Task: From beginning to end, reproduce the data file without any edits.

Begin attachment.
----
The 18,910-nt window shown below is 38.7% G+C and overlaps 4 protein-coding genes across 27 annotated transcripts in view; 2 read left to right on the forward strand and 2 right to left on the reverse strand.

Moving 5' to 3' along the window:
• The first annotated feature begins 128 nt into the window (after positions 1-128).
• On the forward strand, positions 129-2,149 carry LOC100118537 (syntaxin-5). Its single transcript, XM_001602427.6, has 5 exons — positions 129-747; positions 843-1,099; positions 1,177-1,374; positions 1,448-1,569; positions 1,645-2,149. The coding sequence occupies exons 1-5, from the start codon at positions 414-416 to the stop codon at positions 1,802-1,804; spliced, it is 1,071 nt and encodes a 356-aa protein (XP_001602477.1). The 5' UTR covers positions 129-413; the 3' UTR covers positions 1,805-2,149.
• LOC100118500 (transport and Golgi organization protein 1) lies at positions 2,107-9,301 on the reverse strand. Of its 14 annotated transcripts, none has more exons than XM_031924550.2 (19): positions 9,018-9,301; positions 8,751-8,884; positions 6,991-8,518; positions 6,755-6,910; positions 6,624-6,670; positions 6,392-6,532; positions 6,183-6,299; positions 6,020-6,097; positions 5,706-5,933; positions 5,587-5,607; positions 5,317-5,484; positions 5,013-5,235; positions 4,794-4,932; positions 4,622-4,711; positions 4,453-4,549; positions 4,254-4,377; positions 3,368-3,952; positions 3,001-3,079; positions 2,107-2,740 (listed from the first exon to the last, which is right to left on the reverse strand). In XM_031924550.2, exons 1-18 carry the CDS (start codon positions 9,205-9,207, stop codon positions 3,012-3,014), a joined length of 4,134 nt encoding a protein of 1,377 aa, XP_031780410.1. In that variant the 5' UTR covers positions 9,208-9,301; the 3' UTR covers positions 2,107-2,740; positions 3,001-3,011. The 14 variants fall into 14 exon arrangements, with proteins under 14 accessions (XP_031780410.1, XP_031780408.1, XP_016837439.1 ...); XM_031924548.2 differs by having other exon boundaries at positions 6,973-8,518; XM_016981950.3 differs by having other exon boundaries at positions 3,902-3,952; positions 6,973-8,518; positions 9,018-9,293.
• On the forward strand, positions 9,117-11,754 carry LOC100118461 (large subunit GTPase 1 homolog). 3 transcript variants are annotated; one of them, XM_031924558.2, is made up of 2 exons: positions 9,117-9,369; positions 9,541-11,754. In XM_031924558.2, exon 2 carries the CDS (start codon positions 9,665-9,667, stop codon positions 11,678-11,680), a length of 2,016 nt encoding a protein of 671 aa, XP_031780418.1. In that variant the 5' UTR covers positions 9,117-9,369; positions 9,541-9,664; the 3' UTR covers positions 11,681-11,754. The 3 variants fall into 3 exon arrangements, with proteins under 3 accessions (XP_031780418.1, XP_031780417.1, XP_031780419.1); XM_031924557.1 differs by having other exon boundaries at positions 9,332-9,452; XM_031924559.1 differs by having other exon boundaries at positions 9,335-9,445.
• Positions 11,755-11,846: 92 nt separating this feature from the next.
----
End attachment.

The 18,910-nt window shown below is 38.7% G+C and overlaps 4 protein-coding genes across 27 annotated transcripts in view; 2 read left to right on the forward strand and 2 right to left on the reverse strand.

Moving 5' to 3' along the window:
• The first annotated feature begins 128 nt into the window (after positions 1-128).
• On the forward strand, positions 129-2,149 carry LOC100118537 (syntaxin-5). Its single transcript, XM_001602427.6, has 5 exons — positions 129-747; positions 843-1,099; positions 1,177-1,374; positions 1,448-1,569; positions 1,645-2,149. The coding sequence occupies exons 1-5, from the start codon at positions 414-416 to the stop codon at positions 1,802-1,804; spliced, it is 1,071 nt and encodes a 356-aa protein (XP_001602477.1). The 5' UTR covers positions 129-413; the 3' UTR covers positions 1,805-2,149.
• LOC100118500 (transport and Golgi organization protein 1) lies at positions 2,107-9,301 on the reverse strand. Of its 14 annotated transcripts, none has more exons than XM_031924550.2 (19): positions 9,018-9,301; positions 8,751-8,884; positions 6,991-8,518; positions 6,755-6,910; positions 6,624-6,670; positions 6,392-6,532; positions 6,183-6,299; positions 6,020-6,097; positions 5,706-5,933; positions 5,587-5,607; positions 5,317-5,484; positions 5,013-5,235; positions 4,794-4,932; positions 4,622-4,711; positions 4,453-4,549; positions 4,254-4,377; positions 3,368-3,952; positions 3,001-3,079; positions 2,107-2,740 (listed from the first exon to the last, which is right to left on the reverse strand). In XM_031924550.2, exons 1-18 carry the CDS (start codon positions 9,205-9,207, stop codon positions 3,012-3,014), a joined length of 4,134 nt encoding a protein of 1,377 aa, XP_031780410.1. In that variant the 5' UTR covers positions 9,208-9,301; the 3' UTR covers positions 2,107-2,740; positions 3,001-3,011. The 14 variants fall into 14 exon arrangements, with proteins under 14 accessions (XP_031780410.1, XP_031780408.1, XP_016837439.1 ...); XM_031924548.2 differs by having other exon boundaries at positions 6,973-8,518; XM_016981950.3 differs by having other exon boundaries at positions 3,902-3,952; positions 6,973-8,518; positions 9,018-9,293.
• On the forward strand, positions 9,117-11,754 carry LOC100118461 (large subunit GTPase 1 homolog). 3 transcript variants are annotated; one of them, XM_031924558.2, is made up of 2 exons: positions 9,117-9,369; positions 9,541-11,754. In XM_031924558.2, exon 2 carries the CDS (start codon positions 9,665-9,667, stop codon positions 11,678-11,680), a length of 2,016 nt encoding a protein of 671 aa, XP_031780418.1. In that variant the 5' UTR covers positions 9,117-9,369; positions 9,541-9,664; the 3' UTR covers positions 11,681-11,754. The 3 variants fall into 3 exon arrangements, with proteins under 3 accessions (XP_031780418.1, XP_031780417.1, XP_031780419.1); XM_031924557.1 differs by having other exon boundaries at positions 9,332-9,452; XM_031924559.1 differs by having other exon boundaries at positions 9,335-9,445.
• Positions 11,755-11,846: 92 nt separating this feature from the next.